Vain hope and dishonesty are bad enough, but it seems that the new Australian government will also drastically reduce future aid there. The contradiction is flagrant and so cynical. The logic is that warlords and Taliban will resume control and so disbursements of aid cannot be realistically overseen as our government would wish. Even the fate of Australian-built schools in Oruzgan is unknown and their futures problematic.

The plain, painful truth is that our ‘war’ in Afghanistan has achieved little of lasting value. In fact with the reversion of the country to traditional tribalism and Taliban control, it has to be considered a monumental defeat – an exorbitant foreign failure that cost 40 Australian lives, 260 wounded and $7.5 billion. The damage and cost in Afghan casualties of our operations has not been quantified.

So, it’s a wrap and retreat in the Land of the Afghans. And adieu! To god indeed! Shame on successive Australian governments for spinning the pretense of progress with their weasel words, and sacrificing Australian and Afghan lives. Lest nobody forgets!

And a pox on both major political parties for their fawning attitude to Uncle Sam. So, until he again rings the tocsin of terrorism and sends us off to war in another poor corner of the world, it’s probably more au revoir.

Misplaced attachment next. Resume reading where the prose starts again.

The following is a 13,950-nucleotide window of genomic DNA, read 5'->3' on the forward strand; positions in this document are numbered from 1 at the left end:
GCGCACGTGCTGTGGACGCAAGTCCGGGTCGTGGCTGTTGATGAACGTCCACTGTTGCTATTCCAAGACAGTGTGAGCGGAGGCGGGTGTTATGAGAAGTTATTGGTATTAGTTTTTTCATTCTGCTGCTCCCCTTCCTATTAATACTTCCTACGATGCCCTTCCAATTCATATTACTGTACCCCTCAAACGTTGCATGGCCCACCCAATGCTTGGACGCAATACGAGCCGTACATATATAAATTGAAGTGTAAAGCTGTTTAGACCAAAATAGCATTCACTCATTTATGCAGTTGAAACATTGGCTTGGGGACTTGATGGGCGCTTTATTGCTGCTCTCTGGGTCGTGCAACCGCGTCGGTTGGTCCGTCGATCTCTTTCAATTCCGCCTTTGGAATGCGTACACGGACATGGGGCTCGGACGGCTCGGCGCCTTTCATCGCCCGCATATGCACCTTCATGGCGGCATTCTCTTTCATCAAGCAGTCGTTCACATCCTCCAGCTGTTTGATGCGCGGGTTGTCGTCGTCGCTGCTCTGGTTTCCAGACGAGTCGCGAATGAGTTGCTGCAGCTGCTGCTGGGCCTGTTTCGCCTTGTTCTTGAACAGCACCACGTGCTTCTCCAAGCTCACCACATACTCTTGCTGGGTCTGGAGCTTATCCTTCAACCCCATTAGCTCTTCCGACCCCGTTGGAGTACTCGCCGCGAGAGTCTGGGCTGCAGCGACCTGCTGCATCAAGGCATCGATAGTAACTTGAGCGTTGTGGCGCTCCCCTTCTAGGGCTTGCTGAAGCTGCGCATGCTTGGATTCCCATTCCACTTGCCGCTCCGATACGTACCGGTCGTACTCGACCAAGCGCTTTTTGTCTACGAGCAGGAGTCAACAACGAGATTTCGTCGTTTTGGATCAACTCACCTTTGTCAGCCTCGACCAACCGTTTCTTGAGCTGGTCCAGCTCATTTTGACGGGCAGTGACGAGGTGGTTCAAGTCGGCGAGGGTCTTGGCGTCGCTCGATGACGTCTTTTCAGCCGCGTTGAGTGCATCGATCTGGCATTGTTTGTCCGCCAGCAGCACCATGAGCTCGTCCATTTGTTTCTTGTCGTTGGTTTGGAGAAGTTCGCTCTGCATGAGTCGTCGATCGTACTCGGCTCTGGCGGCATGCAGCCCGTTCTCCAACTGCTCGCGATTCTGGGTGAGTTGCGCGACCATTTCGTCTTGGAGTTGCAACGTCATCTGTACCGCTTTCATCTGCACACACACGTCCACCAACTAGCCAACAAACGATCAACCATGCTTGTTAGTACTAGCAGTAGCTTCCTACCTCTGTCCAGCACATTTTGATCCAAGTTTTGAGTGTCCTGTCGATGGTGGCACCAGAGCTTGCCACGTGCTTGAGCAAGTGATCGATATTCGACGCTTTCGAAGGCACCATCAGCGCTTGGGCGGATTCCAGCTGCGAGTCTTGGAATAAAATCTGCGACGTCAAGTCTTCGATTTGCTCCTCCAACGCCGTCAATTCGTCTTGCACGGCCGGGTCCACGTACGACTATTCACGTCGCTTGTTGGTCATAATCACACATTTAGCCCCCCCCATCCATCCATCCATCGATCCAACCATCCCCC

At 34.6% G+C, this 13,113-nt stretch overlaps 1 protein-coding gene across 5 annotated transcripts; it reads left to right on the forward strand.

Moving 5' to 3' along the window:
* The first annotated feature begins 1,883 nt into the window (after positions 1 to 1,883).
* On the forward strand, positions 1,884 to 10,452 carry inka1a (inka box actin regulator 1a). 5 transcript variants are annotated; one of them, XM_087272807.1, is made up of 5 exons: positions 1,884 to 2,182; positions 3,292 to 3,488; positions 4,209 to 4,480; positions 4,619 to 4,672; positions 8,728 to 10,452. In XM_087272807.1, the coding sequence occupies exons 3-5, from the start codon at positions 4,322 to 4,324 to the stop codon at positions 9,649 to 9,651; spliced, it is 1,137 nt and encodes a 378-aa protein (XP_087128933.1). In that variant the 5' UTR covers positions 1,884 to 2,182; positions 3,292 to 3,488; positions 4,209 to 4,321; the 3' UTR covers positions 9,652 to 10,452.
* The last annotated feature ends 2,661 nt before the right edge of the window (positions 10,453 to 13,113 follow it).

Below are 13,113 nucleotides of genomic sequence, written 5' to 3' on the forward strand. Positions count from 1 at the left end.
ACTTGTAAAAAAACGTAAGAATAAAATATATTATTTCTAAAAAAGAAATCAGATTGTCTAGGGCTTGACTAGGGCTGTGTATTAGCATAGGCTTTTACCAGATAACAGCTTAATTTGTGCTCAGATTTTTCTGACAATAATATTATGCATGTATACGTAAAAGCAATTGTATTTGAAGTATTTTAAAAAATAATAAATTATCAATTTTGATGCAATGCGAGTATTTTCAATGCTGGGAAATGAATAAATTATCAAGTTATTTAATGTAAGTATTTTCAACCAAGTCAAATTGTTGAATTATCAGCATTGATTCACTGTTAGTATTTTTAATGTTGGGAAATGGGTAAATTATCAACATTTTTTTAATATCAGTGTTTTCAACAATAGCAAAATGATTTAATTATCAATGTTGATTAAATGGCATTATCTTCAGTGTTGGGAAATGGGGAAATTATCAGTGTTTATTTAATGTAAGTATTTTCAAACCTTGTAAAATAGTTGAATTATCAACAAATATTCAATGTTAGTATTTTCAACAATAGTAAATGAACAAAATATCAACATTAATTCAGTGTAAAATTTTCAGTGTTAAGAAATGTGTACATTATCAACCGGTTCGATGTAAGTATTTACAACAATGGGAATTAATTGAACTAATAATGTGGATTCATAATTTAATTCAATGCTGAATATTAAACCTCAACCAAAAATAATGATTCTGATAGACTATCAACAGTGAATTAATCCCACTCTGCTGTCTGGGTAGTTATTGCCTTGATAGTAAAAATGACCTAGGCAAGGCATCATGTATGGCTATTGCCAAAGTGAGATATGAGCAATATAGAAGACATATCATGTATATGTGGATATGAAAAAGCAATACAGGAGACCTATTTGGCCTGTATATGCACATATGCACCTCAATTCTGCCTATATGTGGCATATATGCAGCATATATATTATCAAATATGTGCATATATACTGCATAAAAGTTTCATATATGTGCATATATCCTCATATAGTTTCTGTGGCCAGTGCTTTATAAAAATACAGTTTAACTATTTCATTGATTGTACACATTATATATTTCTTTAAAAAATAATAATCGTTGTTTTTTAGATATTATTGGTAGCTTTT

Digger & flag

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Gosh, time flies when you’re entertained by political giants Julia and Tony doing their ‘I’m gunna rip your throat out’ routine and other pathetic attempts at boosting their terminally low polls. Now Tony flips seamlessly from rottweiler to statesman-in-waiting and the punters are again treated as mugs. Speaking of punters, add in doses of Barangaroo buffoonery from Junior Packer about his proposed casino and ever-smiling Tom Watercloset making football like horse racing. And you see why national affairs have been beyond ridicule and satire.

So for a few months KC staff has been taking a well-earned and unannounced sabbatical. Oh, and by the way, our sustained campaign against the Australian war in Afghanistan has finally cut through with the PM acknowledging our contribution to shedding light on this misguided adventure. Not! But check for yourself by reading KC analysis over several years and you’ll see that the futility of Australia’s intervention and sacrifice is finally coming home to roost as we head for the Afghanistan exit already clogged with our allies. If you’re sceptical about history repeating itself, read William Dalrymple’s new book.